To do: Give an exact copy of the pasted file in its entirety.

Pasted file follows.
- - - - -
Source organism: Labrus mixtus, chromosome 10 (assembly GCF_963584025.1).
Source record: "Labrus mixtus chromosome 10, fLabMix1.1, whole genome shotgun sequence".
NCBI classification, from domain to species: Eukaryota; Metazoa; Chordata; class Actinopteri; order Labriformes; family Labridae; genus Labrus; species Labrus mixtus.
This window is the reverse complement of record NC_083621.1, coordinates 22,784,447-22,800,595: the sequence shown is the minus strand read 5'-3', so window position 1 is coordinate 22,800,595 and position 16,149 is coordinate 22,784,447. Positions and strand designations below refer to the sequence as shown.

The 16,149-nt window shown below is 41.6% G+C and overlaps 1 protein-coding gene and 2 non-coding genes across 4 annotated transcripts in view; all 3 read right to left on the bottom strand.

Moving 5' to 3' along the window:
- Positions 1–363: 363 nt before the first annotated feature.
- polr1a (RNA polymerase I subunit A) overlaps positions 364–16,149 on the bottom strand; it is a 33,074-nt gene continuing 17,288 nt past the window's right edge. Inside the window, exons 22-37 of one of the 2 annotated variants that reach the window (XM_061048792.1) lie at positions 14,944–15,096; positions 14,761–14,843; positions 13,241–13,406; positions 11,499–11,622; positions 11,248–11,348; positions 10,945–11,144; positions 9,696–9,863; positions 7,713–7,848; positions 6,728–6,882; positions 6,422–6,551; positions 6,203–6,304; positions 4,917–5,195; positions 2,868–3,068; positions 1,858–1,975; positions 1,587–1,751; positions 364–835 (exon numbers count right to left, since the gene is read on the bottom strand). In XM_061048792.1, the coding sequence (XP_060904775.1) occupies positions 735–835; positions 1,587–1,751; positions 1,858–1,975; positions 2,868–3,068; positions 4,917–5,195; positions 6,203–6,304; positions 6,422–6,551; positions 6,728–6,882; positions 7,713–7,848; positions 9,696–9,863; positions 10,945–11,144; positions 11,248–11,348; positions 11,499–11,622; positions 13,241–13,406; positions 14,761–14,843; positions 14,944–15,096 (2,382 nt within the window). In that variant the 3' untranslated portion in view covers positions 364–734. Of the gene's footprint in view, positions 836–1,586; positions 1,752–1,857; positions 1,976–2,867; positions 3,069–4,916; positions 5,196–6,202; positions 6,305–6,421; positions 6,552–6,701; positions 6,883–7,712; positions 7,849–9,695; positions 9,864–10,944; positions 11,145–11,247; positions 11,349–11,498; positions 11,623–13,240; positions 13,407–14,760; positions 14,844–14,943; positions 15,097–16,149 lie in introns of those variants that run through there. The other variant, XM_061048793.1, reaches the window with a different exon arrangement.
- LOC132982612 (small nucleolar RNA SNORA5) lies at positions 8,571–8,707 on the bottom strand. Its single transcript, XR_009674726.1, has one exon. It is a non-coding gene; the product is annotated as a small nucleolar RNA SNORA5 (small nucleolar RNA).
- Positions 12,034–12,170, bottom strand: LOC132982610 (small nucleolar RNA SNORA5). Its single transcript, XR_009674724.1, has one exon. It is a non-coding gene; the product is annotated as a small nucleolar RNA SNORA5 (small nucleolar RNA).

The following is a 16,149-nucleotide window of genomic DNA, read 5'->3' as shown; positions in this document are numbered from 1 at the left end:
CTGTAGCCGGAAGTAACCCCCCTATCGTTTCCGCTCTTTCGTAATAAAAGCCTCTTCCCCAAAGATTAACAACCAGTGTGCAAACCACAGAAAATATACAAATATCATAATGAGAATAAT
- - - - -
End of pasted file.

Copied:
Source organism: Labrus mixtus, chromosome 10 (assembly GCF_963584025.1).
Source record: "Labrus mixtus chromosome 10, fLabMix1.1, whole genome shotgun sequence".
NCBI classification, from domain to species: Eukaryota; Metazoa; Chordata; class Actinopteri; order Labriformes; family Labridae; genus Labrus; species Labrus mixtus.
This window is the reverse complement of record NC_083621.1, coordinates 22,784,447-22,800,595: the sequence shown is the minus strand read 5'-3', so window position 1 is coordinate 22,800,595 and position 16,149 is coordinate 22,784,447. Positions and strand designations below refer to the sequence as shown.

The 16,149-nt window shown below is 41.6% G+C and overlaps 1 protein-coding gene and 2 non-coding genes across 4 annotated transcripts in view; all 3 read right to left on the bottom strand.

Moving 5' to 3' along the window:
- Positions 1–363: 363 nt before the first annotated feature.
- polr1a (RNA polymerase I subunit A) overlaps positions 364–16,149 on the bottom strand; it is a 33,074-nt gene continuing 17,288 nt past the window's right edge. Inside the window, exons 22-37 of one of the 2 annotated variants that reach the window (XM_061048792.1) lie at positions 14,944–15,096; positions 14,761–14,843; positions 13,241–13,406; positions 11,499–11,622; positions 11,248–11,348; positions 10,945–11,144; positions 9,696–9,863; positions 7,713–7,848; positions 6,728–6,882; positions 6,422–6,551; positions 6,203–6,304; positions 4,917–5,195; positions 2,868–3,068; positions 1,858–1,975; positions 1,587–1,751; positions 364–835 (exon numbers count right to left, since the gene is read on the bottom strand). In XM_061048792.1, the coding sequence (XP_060904775.1) occupies positions 735–835; positions 1,587–1,751; positions 1,858–1,975; positions 2,868–3,068; positions 4,917–5,195; positions 6,203–6,304; positions 6,422–6,551; positions 6,728–6,882; positions 7,713–7,848; positions 9,696–9,863; positions 10,945–11,144; positions 11,248–11,348; positions 11,499–11,622; positions 13,241–13,406; positions 14,761–14,843; positions 14,944–15,096 (2,382 nt within the window). In that variant the 3' untranslated portion in view covers positions 364–734. Of the gene's footprint in view, positions 836–1,586; positions 1,752–1,857; positions 1,976–2,867; positions 3,069–4,916; positions 5,196–6,202; positions 6,305–6,421; positions 6,552–6,701; positions 6,883–7,712; positions 7,849–9,695; positions 9,864–10,944; positions 11,145–11,247; positions 11,349–11,498; positions 11,623–13,240; positions 13,407–14,760; positions 14,844–14,943; positions 15,097–16,149 lie in introns of those variants that run through there. The other variant, XM_061048793.1, reaches the window with a different exon arrangement.
- LOC132982612 (small nucleolar RNA SNORA5) lies at positions 8,571–8,707 on the bottom strand. Its single transcript, XR_009674726.1, has one exon. It is a non-coding gene; the product is annotated as a small nucleolar RNA SNORA5 (small nucleolar RNA).
- Positions 12,034–12,170, bottom strand: LOC132982610 (small nucleolar RNA SNORA5). Its single transcript, XR_009674724.1, has one exon. It is a non-coding gene; the product is annotated as a small nucleolar RNA SNORA5 (small nucleolar RNA).

The following is a 16,149-nucleotide window of genomic DNA, read 5'->3' as shown; positions in this document are numbered from 1 at the left end:
CTGTAGCCGGAAGTAACCCCCCTATCGTTTCCGCTCTTTCGTAATAAAAGCCTCTTCCCCAAAGATTAACAACCAGTGTGCAAACCACAGAAAATATACAAATATCATAATGAGAATAAT